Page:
Using data from the James Webb Space Telescope, a team of theoretical astrophysicists has determined that three galaxies – named JADES-GS-z13-0, JADES-GS-z12-0, and JADES-GS-z11-0 – are consistent with what we might expect if we were looking at colossal, single stars powered by dark matter heating, rather than nuclear fusion.
According to Cosmin Ilie and Jillian Paulin of Colgate University and Katherine Freese at the University of Texas, Austin, this model could help us understand the nature of dark matter and explain where the Universe's abundance of supermassive black holes comes from.
There are a lot of gaps in our knowledge of the Universe, and dark stars could address a number of them.
Firstly, there is dark matter. We don't know what dark matter is, but we know there's a lot more than the normal matter that makes up pretty much everything we can see, from galaxies and black holes to ants and biscuits. We know this because we see its gravitational effects – as though there are just masses of, well, mass out there that we can't see or detect any other way.
And then there are supermassive black holes, around which galaxies orbit. We don't know how these objects – millions to billions of times the mass of the Sun – get so huge.
Finally, since it commenced operations in July of 2022, JWST has identified a large number of massive galaxies in the early Universe. How these galaxies became so large in such a short space of time since the Big Bang is a puzzle.
Dark stars provide a neat solution. We know what normal stars are: giant balls of hydrogen and helium, mostly, with extremely hot, pressurized cores where atoms are slammed together in nuclear fusion that generates heat and light.
According to Ilie and his colleagues, dark matter stars would be powered by dark matter annihilation instead. One theory of dark matter is that it's self-annihilating; when two dark matter particles collide, they wipe each other out in mutual destruction and a burst of heat and light.
There would have been a lot more dark matter in the early Universe under this model. It could have created blobs in the mass range of a million Suns, canceling itself out in a furnace of heat radiating with a brightness of a billion Suns and brightness of a billion Suns.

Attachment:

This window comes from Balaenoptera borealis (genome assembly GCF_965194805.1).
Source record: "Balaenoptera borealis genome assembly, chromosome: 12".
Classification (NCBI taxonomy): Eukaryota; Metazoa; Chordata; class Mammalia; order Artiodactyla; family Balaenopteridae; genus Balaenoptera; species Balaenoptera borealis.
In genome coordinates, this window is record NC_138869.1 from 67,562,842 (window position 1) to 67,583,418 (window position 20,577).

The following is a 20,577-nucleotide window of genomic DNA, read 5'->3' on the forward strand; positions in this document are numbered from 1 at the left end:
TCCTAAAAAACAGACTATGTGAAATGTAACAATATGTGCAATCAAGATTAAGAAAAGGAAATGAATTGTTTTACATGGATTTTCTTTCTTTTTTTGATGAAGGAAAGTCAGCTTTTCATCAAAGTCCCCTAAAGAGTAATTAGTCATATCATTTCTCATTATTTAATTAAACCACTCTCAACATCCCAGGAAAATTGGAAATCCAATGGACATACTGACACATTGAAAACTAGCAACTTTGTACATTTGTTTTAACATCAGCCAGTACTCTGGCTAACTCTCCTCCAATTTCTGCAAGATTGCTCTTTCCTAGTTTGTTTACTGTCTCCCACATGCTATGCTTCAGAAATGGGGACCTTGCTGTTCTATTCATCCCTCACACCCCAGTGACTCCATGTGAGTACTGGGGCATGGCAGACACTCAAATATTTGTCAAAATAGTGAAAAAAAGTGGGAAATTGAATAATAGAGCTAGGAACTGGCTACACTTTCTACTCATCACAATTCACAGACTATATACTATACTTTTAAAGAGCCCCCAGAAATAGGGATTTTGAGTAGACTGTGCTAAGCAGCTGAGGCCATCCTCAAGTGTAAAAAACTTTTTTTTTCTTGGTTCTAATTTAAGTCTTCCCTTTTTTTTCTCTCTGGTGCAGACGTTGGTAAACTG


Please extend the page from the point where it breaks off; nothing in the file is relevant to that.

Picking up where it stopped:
JADES-GS-z13-0, JADES-GS-z12-0, and JADES-GS-z11-0, seen in the first few hundred million years after the Big Bang, fit the expected characteristics of such objects.
Over time, such stars would collapse into supermassive black holes, which would explain why we don't see them anymore – and why we see so many supermassive black holes.
And they would also explain why the first generation of stars aren't around, even though stars nearly as old as the Universe itself can be found even here in our galaxy. If dark stars did exist, first-generation stars are still around; they just look very different.
It's highly theoretical and not yet verified; that would require much more detailed observations. According to the team's calculations, dark stars and early galaxies would have different helium signatures, and we could differentiate them by seeing these signatures. JWST, however, is currently the most powerful space telescope ever built. Obtaining that information may have to wait for future telescopes.
The research has been published in the Proceedings of the National Academy of Sciences.